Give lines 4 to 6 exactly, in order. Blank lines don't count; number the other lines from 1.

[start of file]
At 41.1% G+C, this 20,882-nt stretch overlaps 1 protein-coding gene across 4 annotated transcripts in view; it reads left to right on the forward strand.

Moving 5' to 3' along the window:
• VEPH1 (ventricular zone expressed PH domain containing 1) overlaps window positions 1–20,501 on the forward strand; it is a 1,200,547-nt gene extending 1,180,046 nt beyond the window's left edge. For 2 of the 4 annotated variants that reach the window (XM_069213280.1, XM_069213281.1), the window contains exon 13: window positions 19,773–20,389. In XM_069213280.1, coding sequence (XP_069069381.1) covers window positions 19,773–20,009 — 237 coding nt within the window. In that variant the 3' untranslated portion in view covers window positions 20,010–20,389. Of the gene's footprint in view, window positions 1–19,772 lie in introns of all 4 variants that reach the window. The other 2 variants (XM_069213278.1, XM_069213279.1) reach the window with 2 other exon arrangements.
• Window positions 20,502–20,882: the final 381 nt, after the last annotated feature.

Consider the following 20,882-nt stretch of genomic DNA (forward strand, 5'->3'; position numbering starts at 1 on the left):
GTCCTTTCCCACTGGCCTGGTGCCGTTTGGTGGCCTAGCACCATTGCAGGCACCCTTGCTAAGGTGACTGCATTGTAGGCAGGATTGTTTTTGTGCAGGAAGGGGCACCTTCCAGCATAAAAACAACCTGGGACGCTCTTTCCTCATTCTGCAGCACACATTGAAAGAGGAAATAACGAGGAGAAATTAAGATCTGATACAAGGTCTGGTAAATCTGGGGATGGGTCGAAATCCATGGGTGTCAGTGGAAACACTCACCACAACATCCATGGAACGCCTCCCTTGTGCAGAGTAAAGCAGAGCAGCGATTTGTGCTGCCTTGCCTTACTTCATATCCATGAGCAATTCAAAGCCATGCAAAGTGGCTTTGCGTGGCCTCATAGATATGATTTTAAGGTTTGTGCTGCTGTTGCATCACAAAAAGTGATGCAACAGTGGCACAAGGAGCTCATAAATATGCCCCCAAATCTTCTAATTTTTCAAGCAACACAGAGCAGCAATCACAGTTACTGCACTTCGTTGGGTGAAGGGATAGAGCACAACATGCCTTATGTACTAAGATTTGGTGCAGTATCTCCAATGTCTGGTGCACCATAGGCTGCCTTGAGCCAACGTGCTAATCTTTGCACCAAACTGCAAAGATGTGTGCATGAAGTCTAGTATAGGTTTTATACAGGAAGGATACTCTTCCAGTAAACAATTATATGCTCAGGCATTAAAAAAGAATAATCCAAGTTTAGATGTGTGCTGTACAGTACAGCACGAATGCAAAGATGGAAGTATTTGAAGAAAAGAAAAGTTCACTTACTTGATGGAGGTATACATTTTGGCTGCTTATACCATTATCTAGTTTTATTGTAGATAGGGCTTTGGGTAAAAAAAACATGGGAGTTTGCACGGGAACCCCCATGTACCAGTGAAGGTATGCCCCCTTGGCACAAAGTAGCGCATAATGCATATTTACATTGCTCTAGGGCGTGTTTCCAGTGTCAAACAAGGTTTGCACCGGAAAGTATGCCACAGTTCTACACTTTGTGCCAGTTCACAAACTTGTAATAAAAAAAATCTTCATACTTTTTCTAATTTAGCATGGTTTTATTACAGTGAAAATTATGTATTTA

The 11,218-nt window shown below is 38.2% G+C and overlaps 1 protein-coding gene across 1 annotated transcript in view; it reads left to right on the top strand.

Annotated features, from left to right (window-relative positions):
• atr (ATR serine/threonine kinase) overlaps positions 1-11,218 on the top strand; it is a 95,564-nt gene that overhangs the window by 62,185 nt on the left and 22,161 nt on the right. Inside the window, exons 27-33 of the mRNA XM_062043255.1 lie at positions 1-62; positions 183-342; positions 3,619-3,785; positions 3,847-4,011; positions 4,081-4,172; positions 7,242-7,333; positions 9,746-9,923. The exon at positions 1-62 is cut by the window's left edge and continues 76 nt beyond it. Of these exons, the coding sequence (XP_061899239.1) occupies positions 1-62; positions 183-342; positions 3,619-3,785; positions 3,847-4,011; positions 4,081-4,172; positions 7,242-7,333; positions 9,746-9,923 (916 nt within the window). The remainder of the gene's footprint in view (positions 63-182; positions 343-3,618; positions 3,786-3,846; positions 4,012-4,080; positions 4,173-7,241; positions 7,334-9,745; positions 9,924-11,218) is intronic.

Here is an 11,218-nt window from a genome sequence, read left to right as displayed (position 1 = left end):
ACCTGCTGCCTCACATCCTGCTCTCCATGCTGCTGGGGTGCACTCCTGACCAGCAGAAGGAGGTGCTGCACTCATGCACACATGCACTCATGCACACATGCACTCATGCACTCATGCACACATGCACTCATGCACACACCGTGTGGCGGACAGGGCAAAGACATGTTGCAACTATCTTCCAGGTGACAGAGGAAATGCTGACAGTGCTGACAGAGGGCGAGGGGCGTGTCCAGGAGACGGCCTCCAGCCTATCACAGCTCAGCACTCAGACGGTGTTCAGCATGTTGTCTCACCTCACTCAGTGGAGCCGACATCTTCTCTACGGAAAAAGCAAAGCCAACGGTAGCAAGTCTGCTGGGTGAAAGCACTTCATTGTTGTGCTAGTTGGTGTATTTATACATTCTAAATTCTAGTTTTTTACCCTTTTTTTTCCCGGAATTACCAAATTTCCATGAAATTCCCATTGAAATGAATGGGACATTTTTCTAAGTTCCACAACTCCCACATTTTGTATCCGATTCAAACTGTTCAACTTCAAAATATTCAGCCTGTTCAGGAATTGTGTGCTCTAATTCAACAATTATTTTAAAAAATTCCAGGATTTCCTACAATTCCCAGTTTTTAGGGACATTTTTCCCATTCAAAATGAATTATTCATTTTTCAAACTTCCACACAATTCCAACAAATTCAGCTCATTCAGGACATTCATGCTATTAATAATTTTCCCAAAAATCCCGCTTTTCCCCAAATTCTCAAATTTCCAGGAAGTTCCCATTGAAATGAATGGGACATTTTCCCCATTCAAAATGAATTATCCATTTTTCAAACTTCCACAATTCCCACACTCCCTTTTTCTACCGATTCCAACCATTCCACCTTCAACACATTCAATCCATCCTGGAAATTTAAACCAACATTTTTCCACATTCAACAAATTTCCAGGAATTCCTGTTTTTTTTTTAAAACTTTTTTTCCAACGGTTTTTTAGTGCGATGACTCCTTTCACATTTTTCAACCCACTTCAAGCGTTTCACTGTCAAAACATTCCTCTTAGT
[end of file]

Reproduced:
• Window positions 20,502–20,882: the final 381 nt, after the last annotated feature.

Consider the following 20,882-nt stretch of genomic DNA (forward strand, 5'->3'; position numbering starts at 1 on the left):
GTCCTTTCCCACTGGCCTGGTGCCGTTTGGTGGCCTAGCACCATTGCAGGCACCCTTGCTAAGGTGACTGCATTGTAGGCAGGATTGTTTTTGTGCAGGAAGGGGCACCTTCCAGCATAAAAACAACCTGGGACGCTCTTTCCTCATTCTGCAGCACACATTGAAAGAGGAAATAACGAGGAGAAATTAAGATCTGATACAAGGTCTGGTAAATCTGGGGATGGGTCGAAATCCATGGGTGTCAGTGGAAACACTCACCACAACATCCATGGAACGCCTCCCTTGTGCAGAGTAAAGCAGAGCAGCGATTTGTGCTGCCTTGCCTTACTTCATATCCATGAGCAATTCAAAGCCATGCAAAGTGGCTTTGCGTGGCCTCATAGATATGATTTTAAGGTTTGTGCTGCTGTTGCATCACAAAAAGTGATGCAACAGTGGCACAAGGAGCTCATAAATATGCCCCCAAATCTTCTAATTTTTCAAGCAACACAGAGCAGCAATCACAGTTACTGCACTTCGTTGGGTGAAGGGATAGAGCACAACATGCCTTATGTACTAAGATTTGGTGCAGTATCTCCAATGTCTGGTGCACCATAGGCTGCCTTGAGCCAACGTGCTAATCTTTGCACCAAACTGCAAAGATGTGTGCATGAAGTCTAGTATAGGTTTTATACAGGAAGGATACTCTTCCAGTAAACAATTATATGCTCAGGCATTAAAAAAGAATAATCCAAGTTTAGATGTGTGCTGTACAGTACAGCACGAATGCAAAGATGGAAGTATTTGAAGAAAAGAAAAGTTCACTTACTTGATGGAGGTATACATTTTGGCTGCTTATACCATTATCTAGTTTTATTGTAGATAGGGCTTTGGGTAAAAAAAACATGGGAGTTTGCACGGGAACCCCCATGTACCAGTGAAGGTATGCCCCCTTGGCACAAAGTAGCGCATAATGCATATTTACATTGCTCTAGGGCGTGTTTCCAGTGTCAAACAAGGTTTGCACCGGAAAGTATGCCACAGTTCTACACTTTGTGCCAGTTCACAAACTTGTAATAAAAAAAATCTTCATACTTTTTCTAATTTAGCATGGTTTTATTACAGTGAAAATTATGTATTTA